Orange Ginger Chicken

16.11.20 | Recipe by Renz

An easy roasted chicken recipe with a ginger orange flavor that's perfect for the holidays

A plate of roasted orange ginger chicken, cut up in parts on a plate of orange slices.

Well, you guys know I am from the Caribbean. Thanksgiving the holiday itself is not a part of our holidays.

But since living in the US of A, I've come to love the occasion and the gathering of family.

And the food and all the fixings of stuffings and holiday sides

I know this year's holiday celebrations will be a bit smaller. And I think this ginger orange chicken is just what needs to be a part of this new menu.

We will agree a nice moist roasted meat is always the star of the show at Thanksgiving. And this chicken is just that.

And once you try it you will agree.

Why brine a chicken?

A whole chicken sitting in brine with bayleaves, pimento balls and dried thyme.

In this recipe, I brine my chicken. I mean you really don’t HAVE to, but I highly suggest, for the best, moistest chicken you’ve ever had, BRINE IT!!

Brining helps to tenderize meat that is lean. This helps to make sure that it doesn’t dry out when it is being cooked.

This is the main reason the breast side goes down into the brine.

You don’t want your whole bird to be in the brine for more than 24 hours maximum. While brining, the salt solution permeates the chicken, if left too long it can become too salty.

What is spatchcocking?

Picture of the chicken already spatchcocked after sitting in the brine

I sometimes roast chickens whole and I also spatchcock them. To me, the easiest, no-fail way to do it is spatchcock.

When I say I spatchcock a chicken, most people give me a weird face. Then I explain to them the process and I still get a weird face.

The process entails removing the backbone of the meat (chicken or turkey same process) and spreading it out flat to roast.

The result? Juicy, perfectly cooked roasted chicken with nice crispy skin in about an hour for the holiday meals.

Here’s how to get it right

*Make sure the chicken is thawed*. Always make sure there is no ice still in there if you are taken it from frozen. Since this recipe requires a brine first before roasting, 2 or 3 days prior to cooking make sure you take your chicken (if frozen) out.

*Make sure you cut the backbone out*. Not down the middle of the bone but cutting the back panel out. Use some very sharp kitchen shears or a sharp knife with a pointy tip. I usually keep the backbone to make stock.

The chicken needs to be as flat and even as possible. So after you take out the back portion, turn it over and flatten it down. The breast side should now be up. Take your hands, one on each breast, and push down. Depending on the size of the chicken, you might need to push a little harder.

Now that that chicken is spread out and ready we can get it ready for the oven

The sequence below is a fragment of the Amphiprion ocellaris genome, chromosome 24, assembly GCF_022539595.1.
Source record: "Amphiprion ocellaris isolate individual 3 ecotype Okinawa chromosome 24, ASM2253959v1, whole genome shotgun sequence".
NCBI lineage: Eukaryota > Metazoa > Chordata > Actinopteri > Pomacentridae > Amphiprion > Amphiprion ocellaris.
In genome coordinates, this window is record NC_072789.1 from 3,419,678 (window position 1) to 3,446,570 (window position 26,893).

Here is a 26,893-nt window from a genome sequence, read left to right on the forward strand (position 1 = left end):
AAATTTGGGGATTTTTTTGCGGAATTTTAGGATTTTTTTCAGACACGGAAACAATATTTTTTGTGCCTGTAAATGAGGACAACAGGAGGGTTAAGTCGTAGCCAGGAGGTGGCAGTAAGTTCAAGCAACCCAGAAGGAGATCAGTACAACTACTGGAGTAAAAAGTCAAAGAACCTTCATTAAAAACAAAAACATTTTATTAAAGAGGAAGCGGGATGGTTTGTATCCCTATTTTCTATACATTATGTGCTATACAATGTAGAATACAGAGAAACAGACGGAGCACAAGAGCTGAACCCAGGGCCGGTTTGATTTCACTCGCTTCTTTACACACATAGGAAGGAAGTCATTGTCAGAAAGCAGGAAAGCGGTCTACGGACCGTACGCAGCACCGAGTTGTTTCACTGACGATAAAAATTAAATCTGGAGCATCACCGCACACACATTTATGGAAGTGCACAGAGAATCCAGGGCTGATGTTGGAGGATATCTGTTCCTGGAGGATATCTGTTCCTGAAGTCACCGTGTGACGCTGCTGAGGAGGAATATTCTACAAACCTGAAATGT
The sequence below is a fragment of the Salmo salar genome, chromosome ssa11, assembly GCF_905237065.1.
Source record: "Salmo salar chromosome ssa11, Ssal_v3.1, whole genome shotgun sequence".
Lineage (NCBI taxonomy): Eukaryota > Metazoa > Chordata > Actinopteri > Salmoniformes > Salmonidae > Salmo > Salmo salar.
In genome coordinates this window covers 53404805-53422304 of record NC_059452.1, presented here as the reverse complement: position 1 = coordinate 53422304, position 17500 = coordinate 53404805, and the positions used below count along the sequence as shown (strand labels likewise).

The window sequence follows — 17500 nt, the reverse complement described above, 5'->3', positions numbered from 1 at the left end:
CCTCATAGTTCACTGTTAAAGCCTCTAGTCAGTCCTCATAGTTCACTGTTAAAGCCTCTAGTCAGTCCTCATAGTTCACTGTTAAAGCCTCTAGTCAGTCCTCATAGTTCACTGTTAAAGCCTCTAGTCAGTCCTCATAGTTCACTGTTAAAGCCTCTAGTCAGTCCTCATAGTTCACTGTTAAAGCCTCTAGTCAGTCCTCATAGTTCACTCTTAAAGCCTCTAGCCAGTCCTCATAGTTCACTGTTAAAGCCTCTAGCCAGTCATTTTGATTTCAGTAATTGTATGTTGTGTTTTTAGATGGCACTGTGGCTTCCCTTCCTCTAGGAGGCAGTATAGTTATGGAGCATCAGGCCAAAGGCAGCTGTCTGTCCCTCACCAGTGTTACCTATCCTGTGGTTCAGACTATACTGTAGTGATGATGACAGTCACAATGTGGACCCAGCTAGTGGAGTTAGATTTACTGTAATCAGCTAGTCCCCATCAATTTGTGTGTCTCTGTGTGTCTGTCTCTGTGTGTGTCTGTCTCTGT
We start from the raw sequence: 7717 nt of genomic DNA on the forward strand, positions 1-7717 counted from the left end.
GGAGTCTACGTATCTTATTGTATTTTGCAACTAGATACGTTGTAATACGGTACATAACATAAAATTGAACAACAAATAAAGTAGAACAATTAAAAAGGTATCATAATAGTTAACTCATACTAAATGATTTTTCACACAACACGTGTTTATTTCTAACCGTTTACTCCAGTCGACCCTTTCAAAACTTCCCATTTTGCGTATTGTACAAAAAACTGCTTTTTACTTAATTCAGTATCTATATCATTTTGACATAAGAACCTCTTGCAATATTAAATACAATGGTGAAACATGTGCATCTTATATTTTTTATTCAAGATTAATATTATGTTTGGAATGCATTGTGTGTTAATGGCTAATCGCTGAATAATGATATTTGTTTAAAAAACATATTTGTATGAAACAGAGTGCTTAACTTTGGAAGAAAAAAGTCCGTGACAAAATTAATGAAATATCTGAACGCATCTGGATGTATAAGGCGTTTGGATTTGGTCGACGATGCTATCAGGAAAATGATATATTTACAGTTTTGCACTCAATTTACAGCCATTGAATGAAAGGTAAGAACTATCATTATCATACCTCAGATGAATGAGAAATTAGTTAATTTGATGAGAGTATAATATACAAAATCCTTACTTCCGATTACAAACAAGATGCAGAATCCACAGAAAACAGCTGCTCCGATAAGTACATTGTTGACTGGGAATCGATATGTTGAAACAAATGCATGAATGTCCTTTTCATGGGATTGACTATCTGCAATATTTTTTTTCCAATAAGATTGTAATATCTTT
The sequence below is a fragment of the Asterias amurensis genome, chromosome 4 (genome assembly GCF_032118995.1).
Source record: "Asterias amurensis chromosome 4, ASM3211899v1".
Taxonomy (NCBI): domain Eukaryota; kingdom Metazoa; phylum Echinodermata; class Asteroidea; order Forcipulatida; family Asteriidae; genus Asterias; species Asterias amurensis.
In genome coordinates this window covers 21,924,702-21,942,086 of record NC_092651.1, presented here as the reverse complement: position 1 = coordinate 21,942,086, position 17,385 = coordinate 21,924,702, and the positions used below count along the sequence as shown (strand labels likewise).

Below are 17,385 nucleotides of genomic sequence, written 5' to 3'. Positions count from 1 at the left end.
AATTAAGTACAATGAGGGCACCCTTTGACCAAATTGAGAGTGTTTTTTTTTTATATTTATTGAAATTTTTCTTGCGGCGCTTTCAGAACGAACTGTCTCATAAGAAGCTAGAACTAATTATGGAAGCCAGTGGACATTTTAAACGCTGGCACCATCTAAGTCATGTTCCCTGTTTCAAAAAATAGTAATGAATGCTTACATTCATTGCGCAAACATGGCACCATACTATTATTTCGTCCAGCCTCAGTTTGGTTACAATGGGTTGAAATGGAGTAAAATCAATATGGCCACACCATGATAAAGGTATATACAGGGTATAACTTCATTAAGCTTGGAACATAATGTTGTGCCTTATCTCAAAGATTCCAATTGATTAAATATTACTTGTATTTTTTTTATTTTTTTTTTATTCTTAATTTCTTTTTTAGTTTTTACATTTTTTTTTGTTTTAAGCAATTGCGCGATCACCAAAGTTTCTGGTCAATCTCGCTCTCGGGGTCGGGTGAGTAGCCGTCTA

I get my marinade mixed up and set it aside for a little. No more than 10 minutes.

I use a baking dish that I know can take my now wide chicken.

I love using my Lodge cast-iron casserole pan. If you have a roasting pan that’s flat you can use that. Or even a baking rack.

Just make sure that whatever you use has a lip to catch the marinade and the juices while baking.

Add a little browning to the chicken and brush it with that first to give it a nice help with the color. This is optional.

Brush the marinade onto the chicken. Making sure you get all over. Under the wing. Turn pot around as you brush to make sure everywhere is coated.

a spatchocked chicken with marinade, ready to be put in the oven

You don’t use all in this original application. You will need to base it while it’s cooking so make sure you have reserved.

Get your chicken to 165 internal temperature. You can use an instant-read thermometer to check it at the hour.

Or even better if you have a probe thermometer, that you can stick in the chicken and will beep when it meets the required temperature.

When you remove the chicken from the oven, leave it to sit for a little before cutting.

Finished roasted spatchcocked chicken on a white plate with orange slices.

Close up of the roasted chicken, cut into pieces to be served on a plate with orange slices.


I don’t think you will have any leftovers with this.

But it can be put into the fridge if you know you are going to eat them soon.

Or store in the freezer for later eating. You can store whole in the freezer or shred prior to freezing.

Shredded leftovers are great to be used for weeknight eating. You can add it to stir fry, soups, and even to pasta dishes.

Or even make burritos or chicken salad.
Orange ginger chicken leg quarter with fried rice on a white plate

Wondering what to pair this ginger orange chicken with?

Have no fear. I have the perfect options for you.

Just about anything. Any of your favorite sides will be great with this chicken.

Close up of a leg quarter of the orange ginger chicken

For Thanksgiving, the side options are endless right?

My top selections for a complete plate would be:


  1. Unfamiliar with "BROWNING" as an ingredient.

    1. Hi James. It's a caramelized sauce with spices we used. I've gone ahead and linked it in the recipe card. I usually use Grace Browning Sauce


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